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Deformation, Fracture and Adhesion of Soft Materials

Costantino Creton, Dominique Hourdet, Tetsuharu Narita, Matteo Ciccotti,

One of the important aspects of the research done in our group is the relationship between molecular structure (at the 50 nm length scale), mesostructure (at the micron scale) and macroscopic mechanical properties. Around this rather general definition, we focus more specifically on the design of soft polymer networks of varying complexity ranging from conventional rubbers, to softer self-adhesive materials all the way to very soft swollen hydrogels.

In all cases we are interested in relating the structure of the material to its deformability : in the elastic regime of course but more importantly in its large strain regime where the dissipative mechanisms, important for fracture are active. From a practical standpoint, we are particularly interested in controlling independently stiffness (the modulus) and resistance to fracture (fracture toughness) through an appropriate molecular design of the network. Because the materials we study are soft, they deform significantly before fracturing and we show some examples on the figures below.

Debonding of soft adhesive
SEM image courtesy of Ken Lewtas

In this example a soft and sticky pressure-sensitive adhesive is observed in the scanning electron microscope. Note the fibrillar structure formed as the adhesive is detached. This deformation is responsible for the stickiness.

Fracture d’un hydrogel

In this second example the gel pictured here contains 90% of water. Yet it is difficult to break because it contains loose Silica nanoparticles which can dissipate energy when they detach from the polymer structure as the material is deformed.

The key to achieving new and interesting properties is the precise control of the heterogeneities in the material. Tough materials are not so much defect free but resistant to the growth of a small defect into a macroscopic crack. Very homogeneous materials are generally not tougher than randomly heterogeneous materials. The optimum often results from the controlled design of heterogeneities at a mesoscopic length scale (50 nm to 50 µm), obtained through synthesis or through formulation.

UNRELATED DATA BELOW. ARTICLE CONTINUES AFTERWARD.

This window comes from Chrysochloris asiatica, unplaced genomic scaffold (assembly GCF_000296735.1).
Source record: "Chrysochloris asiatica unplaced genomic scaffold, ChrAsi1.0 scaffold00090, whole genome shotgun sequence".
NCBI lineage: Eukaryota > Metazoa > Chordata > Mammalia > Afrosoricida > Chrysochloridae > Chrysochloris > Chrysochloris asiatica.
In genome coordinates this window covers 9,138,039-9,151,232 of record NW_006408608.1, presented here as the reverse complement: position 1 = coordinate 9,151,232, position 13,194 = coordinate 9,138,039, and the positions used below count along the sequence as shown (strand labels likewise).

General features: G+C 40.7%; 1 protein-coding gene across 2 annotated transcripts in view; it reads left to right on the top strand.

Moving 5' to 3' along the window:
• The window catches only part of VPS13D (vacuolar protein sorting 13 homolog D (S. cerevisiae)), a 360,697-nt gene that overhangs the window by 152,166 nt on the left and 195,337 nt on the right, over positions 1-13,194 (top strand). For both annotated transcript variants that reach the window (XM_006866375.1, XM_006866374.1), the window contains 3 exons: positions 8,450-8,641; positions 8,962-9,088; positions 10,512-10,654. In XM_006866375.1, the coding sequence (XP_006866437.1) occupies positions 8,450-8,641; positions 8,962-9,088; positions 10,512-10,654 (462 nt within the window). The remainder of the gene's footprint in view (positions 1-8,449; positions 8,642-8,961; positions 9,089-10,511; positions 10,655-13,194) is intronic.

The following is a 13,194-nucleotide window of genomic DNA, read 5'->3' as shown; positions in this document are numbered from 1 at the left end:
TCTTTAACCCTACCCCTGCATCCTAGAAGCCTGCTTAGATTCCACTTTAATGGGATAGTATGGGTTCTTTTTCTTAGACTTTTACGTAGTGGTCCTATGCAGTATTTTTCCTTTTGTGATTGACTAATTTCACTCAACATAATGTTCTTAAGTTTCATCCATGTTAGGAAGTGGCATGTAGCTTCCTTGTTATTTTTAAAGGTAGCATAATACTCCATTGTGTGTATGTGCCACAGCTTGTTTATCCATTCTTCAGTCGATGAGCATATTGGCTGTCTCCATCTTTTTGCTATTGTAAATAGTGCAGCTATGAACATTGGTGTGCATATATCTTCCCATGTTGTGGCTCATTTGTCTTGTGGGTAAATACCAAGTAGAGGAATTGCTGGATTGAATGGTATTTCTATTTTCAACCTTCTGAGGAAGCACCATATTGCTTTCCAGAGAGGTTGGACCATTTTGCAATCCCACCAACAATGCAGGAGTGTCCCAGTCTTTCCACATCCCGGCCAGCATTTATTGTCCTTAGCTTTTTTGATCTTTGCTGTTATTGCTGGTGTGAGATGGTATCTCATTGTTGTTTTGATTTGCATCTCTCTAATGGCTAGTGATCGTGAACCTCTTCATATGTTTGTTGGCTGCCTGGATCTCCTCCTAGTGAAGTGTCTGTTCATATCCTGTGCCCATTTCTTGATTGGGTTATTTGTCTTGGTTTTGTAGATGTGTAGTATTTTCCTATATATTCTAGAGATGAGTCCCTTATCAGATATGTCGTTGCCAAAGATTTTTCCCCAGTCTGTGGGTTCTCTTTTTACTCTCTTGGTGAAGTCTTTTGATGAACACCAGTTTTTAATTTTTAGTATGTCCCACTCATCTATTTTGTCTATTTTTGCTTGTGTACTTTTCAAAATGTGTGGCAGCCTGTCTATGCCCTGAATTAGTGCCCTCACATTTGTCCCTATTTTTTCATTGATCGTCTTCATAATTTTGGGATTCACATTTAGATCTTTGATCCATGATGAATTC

Améliorer la ténacité
Hydrogel modifé hydrophobe

In our current research projects we apply this general strategy to a variety of problems :

- Adhesive properties of soft pressure-sensitive-adhesives made from supramolecular assemblies
- Modeling of adhesion and fracture of soft materials
- Fracture mechanisms of filled and unfilled rubbers
- Adhesion of hydrogels under water
- Mechanical properties and fracture of hybrid hydrogels

Selected Publications

Ducrot, E. Chen, Y. Bulters, M., Sijbesma, R.P., Creton, C.
"Toughening Elastomers with Sacrificial Bonds and Watching Them Break"
Science 11 April 2014 : 186-189.

Tanguy, F., M. Nicoli, A. Lindner and C. Creton (2014). "Quantitative analysis of the debonding structure of soft adhesives" The European Physical Journal E 37(1) : 1-12.

Sudre, G., L. Olanier, Y. Tran, D. Hourdet and C. Creton (2012). "Reversible adhesion between a hydrogel and a polymer brush". Soft Matter 8(31) : 8184 - 8193.

Mzabi, S., D. Berghezan, S. Roux, F. Hild and C. Creton (2011). "A critical local energy release rate criterion for fatigue fracture of elastomers." Journal of Polymer Science : Polymer Physics 49 : 1518-1524.